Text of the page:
Many people unconsciously make the mistake of reading from their slides or memorizing their script word-for-word without understanding their content – a definite way to stress themselves out.

Understanding your speech flow and content makes it easier for you to convert ideas and concepts into your own words which you can then clearly explain to others in a conversational manner. Designing your slides to include text prompts is also an easy hack to ensure you get to quickly recall your flow when your mind goes blank.[2]

One way to understand is to memorize the over-arching concepts or ideas in your pitch. It helps you speak more naturally and let your personality shine through. It’s almost like taking your audience on a journey with a few key milestones.

5. Practice makes perfect

Like most people, many of us are not naturally attuned to public speaking. Rarely do individuals walk up to a large audience and present flawlessly without any research and preparation.

In fact, some of the top presenters make it look easy during showtime because they have spent countless hours behind-the-scenes in deep practice. Even great speakers like the late John F. Kennedy would spend months preparing his speech beforehand.

Public speaking, like any other skill, requires practice – whether it be practicing your speech countless of times in front of a mirror or making notes. As the saying goes, practice makes perfect!

6. Be authentic

There’s nothing wrong with feeling stressed before going up to speak in front of an audience.

Many people fear public speaking because they fear others will judge them for showing their true, vulnerable self. However, vulnerability can sometimes help you come across as more authentic and relatable as a speaker.

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Drop the pretence of trying to act or speak like someone else and you’ll find that it’s worth the risk. You become more genuine, flexible and spontaneous, which makes it easier to handle unpredictable situations – whether it’s getting tough questions from the crowd or experiencing an unexpected technical difficulty.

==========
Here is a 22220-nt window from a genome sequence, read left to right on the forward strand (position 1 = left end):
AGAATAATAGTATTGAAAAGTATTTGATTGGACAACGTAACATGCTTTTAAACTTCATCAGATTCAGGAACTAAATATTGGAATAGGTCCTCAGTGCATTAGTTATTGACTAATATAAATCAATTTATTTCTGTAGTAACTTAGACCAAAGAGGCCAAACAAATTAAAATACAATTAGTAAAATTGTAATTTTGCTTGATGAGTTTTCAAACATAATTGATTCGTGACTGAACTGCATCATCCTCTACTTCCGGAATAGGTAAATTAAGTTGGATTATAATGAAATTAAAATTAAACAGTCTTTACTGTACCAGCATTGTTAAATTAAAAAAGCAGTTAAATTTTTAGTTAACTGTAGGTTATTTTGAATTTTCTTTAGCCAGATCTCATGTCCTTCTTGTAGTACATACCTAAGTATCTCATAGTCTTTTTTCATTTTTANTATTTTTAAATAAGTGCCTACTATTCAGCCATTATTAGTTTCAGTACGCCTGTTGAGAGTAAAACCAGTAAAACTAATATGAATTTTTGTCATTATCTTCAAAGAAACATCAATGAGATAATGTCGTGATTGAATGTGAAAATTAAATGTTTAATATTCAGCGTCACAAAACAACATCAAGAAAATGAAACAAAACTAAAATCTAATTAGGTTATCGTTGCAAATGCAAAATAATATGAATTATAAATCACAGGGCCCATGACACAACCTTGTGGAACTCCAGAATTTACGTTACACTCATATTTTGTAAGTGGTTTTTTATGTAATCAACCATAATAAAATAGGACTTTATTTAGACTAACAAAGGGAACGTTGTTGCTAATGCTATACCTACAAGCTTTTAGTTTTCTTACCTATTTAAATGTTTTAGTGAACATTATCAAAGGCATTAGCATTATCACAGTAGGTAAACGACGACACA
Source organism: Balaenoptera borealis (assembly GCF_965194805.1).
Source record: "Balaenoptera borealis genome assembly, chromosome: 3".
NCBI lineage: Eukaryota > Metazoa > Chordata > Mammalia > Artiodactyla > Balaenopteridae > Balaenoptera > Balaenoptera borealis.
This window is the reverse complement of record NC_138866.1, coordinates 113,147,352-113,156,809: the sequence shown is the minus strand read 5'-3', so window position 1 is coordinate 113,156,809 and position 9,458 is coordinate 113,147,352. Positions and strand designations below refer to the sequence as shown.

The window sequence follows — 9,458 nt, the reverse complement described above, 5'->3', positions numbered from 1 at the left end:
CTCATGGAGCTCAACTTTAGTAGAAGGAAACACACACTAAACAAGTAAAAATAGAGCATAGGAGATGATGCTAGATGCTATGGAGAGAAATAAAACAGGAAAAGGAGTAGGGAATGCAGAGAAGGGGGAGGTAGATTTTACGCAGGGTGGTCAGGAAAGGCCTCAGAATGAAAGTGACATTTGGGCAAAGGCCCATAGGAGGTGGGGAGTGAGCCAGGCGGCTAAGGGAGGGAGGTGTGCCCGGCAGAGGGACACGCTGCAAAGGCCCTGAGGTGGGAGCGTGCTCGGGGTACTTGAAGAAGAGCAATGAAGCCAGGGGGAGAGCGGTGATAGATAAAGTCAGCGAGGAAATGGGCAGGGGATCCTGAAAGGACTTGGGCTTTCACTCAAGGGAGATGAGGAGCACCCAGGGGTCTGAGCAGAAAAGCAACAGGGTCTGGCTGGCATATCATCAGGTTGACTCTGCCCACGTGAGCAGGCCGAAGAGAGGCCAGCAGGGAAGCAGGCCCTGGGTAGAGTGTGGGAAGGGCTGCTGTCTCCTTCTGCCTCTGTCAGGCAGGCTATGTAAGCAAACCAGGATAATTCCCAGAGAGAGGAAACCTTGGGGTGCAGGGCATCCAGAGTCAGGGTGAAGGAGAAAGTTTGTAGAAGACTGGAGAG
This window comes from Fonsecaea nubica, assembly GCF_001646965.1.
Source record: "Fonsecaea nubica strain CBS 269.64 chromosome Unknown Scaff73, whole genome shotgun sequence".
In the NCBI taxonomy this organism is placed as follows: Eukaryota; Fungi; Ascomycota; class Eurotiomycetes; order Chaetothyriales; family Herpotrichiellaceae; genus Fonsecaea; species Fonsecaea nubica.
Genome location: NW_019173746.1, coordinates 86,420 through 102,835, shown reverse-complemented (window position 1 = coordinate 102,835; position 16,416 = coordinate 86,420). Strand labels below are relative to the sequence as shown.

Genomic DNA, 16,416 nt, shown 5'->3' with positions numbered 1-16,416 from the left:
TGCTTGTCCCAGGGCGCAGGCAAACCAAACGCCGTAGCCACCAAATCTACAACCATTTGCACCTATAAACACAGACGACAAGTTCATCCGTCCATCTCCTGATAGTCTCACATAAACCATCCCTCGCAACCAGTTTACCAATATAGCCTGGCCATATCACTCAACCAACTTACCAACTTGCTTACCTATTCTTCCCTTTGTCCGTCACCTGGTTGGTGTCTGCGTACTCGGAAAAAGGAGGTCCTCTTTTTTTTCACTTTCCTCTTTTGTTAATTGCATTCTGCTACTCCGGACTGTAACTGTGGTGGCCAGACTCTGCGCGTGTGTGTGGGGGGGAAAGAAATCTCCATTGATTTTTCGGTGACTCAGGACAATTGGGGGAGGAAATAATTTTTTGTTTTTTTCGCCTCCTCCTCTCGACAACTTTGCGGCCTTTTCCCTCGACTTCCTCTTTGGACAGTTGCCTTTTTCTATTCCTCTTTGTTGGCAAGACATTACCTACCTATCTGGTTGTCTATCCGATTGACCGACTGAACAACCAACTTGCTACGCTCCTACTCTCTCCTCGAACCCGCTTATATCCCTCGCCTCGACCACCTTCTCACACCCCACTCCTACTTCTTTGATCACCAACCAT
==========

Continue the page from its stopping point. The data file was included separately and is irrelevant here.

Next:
To find out your authentic style of speaking is easy. Just pick a topic or issue you are passionate about and discuss this like you normally would with a close family or friend. It is like having a conversation with someone in a personal one-to-one setting. A great way to do this on stage is to select a random audience member(with a hopefully calming face) and speak to a single person at a time during your speech. You’ll find that it’s easier trying to connect to one person at a time than a whole room.

With that said, being comfortable enough to be yourself in front of others may take a little time and some experience, depending how comfortable you are with being yourself in front of others. But once you embrace it, stage fright will not be as intimidating as you initially thought.

Presenters like Barack Obama are a prime example of a genuine and passionate speaker:

7. Post speech evaluation

Last but not the least, if you’ve done public speaking and have been scarred from a bad experience, try seeing it as a lesson learned to improve yourself as a speaker.

Don’t beat yourself up after a presentation

We are the hardest on ourselves and it’s good to be. But when you finish delivering your speech or presentation, give yourself some recognition and a pat on the back.

You managed to finish whatever you had to do and did not give up. You did not let your fears and insecurities get to you. Take a little more pride in your work and believe in yourself.

Improve your next speech

As mentioned before, practice does make perfect. If you want to improve your public speaking skills, try asking someone to film you during a speech or presentation. Afterwards, watch and observe what you can do to improve yourself next time.

Here are some questions you can ask yourself after every speech:

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  • How did I do?
  • Are there any areas for improvement?
  • Did I sound or look stressed?
  • Did I stumble on my words? Why?
  • Was I saying “um” too often?
  • How was the flow of the speech?

Write everything you observed down and keep practicing and improving. In time, you’ll be able to better manage your fears of public speaking and appear more confident when it counts.

If you want even more tips about public speaking or delivering a great presentation, check out these articles too:

Reference